Institutions, Individuals Support Church’s Unveiling of Anti-Corruption Campaign in Kenya

Religious and laity during the unveiling of six-month nation-wide campaign against corruption in Kenya on October 5, 2019

The move by the Catholic Bishops in Kenya to unveil a six-month country-wide campaign against the vice of corruption has received support from within the country, ranging from institutions to individuals.

In a statement to the media soon after the Bishops launched their campaign on Sunday, October 6, the Chief Executive Officer of Kenya’s Ethics and Anti-Corruption Commission (EACC), Twalib Mbarak said, “The commission commends the move by the Catholic bishops calling for proper accountability and transparency in handling of all financial donations to the Church.”

“The decision by the Catholic Church to rally its faithful to strongly support the fight against corruption and ban all donations without proper source is welcomed,” the CEO of EACC emphasized.

Appreciating the move by the Catholic Bishops to regulate donations for Church activities, the EACC boss said, “It is public knowledge that corruption has reached disturbing levels in the country and culpable individuals are known to channel their ill-gotten wealth to religious organizations, mainly the church.”

The Bishops’ move has also received support from Catholic Members of Parliament as confirmed by their Chairman, Chris Wamalwa, in an interview with ACI Africa on the sidelines of the Sunday launch.


“We want to thank them (bishops) for the direction they have given for the fight against this monster corruption,” MP Wamalwa said and added, “as members of parliament we are going to put laws in place, we are going to support the fight against corruption.” 

The legislature also lauded the Bishops for banning politics within the Church building saying, “Politics should stay away from the Church.”

Pope’s representative in Kenya, Archbishop Bert van Megen acknowledged with appreciation the Bishops’ move and said, “The initiative of the Bishops in Kenya is a very good initiative which could be an example for many other local churches in Africa.”

“You know that I am also the Nuncio of South Sudan and this is one of the things that I will bring to the Bishops of the country when I meet them,” Archbishop van Megen said in an interview with ACI Africa.

Hundreds of religious and clergy who were among the estimated 50,000 pilgrims who took part in the National Prayer Day at the Village of Mary Mother of God Shrine, Subukia in Kenya’s Nakuru diocese.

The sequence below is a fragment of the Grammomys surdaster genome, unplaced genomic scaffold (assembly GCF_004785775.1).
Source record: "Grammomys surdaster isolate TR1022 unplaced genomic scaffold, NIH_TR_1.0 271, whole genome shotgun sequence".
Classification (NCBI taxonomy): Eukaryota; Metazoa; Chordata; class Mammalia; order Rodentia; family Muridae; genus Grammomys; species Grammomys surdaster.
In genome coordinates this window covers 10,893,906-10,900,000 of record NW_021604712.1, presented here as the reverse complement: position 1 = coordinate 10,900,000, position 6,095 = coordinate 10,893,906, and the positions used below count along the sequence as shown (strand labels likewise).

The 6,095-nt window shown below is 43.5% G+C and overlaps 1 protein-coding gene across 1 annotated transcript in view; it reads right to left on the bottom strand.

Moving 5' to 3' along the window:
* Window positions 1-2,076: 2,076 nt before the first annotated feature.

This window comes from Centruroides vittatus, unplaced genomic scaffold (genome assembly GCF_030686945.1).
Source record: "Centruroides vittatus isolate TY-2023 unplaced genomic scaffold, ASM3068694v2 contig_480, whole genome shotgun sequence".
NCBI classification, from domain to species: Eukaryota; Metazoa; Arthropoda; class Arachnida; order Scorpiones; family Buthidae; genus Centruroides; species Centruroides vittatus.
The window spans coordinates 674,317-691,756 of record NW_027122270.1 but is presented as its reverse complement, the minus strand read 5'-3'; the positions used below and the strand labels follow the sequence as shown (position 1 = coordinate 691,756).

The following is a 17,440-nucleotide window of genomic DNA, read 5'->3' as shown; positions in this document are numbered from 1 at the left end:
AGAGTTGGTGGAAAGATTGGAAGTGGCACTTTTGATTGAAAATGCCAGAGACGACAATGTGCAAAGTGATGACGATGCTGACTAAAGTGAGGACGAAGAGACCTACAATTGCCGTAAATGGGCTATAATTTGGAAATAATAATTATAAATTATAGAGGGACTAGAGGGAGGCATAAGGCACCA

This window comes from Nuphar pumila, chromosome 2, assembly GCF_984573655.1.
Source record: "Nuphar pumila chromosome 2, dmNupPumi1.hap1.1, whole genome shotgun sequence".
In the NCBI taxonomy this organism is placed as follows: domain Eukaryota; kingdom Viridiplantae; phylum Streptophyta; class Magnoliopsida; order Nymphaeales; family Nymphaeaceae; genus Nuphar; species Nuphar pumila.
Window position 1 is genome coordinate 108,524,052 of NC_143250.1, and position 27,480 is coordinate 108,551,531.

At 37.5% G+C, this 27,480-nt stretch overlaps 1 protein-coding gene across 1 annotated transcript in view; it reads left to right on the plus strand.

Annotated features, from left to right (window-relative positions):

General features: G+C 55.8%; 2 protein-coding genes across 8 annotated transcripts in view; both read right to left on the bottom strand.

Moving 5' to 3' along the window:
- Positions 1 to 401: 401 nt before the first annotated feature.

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“I support the Bishop’s move on banning politics in church,” Sr. Mary Dativa of the Sisters of Mary Immaculate (SMI) of Nyeri in Kenya told ACI Africa and explained, “the campaign is good and uplifting even to the society because when politics are done inside the church they bring confusion and distraction to the Christians who had come to pray to God.”

“Greatly happy for the act of the bishops and the invitation to all Christians not only Catholics to kill and work against this animal called corruption,” said Fr. Paul Njoroge Kimani in an interview with ACI Africa.

“If we can follow the humility that the bishops have demonstrated by removing their shoes, going down on their knees and standing greatly strong to condemn the act of corruption our country can go far,” Fr. Kimani, a Franciscan Conventual added.

“We are taking a top down approach, that is, we want the Bishops to own the process, the priests to own the process and the families to own the process,” Grainne Kidakwa of Catholic Justice and Peace Commission (CJPC) of the Kenya Conference of Catholic Bishops (KCCB) disclosed to ACI Africa in an interview.

“It is not only for Catholics but also for Muslims and any other denominations,” Kidakwa noted and added, “it is a new beginning for us, it is a new start, we have had challenges in the past but we want to own this process as Catholics.”


“We are committed to (fighting) corruption not only in words, but in action and therefore we hope that the message goes across the board to everybody, to every person in all spheres of life,” the Deputy General Secretary of KCCB, Fr. Lucas Ongesa Manwa told ACI Africa.

Jude Atemanke is a Cameroonian journalist with a passion for Catholic Church communication. He holds a Bachelor’s Degree in Journalism and Mass Communication from the University of Buea in Cameroon. Currently, Jude serves as a journalist for ACI Africa.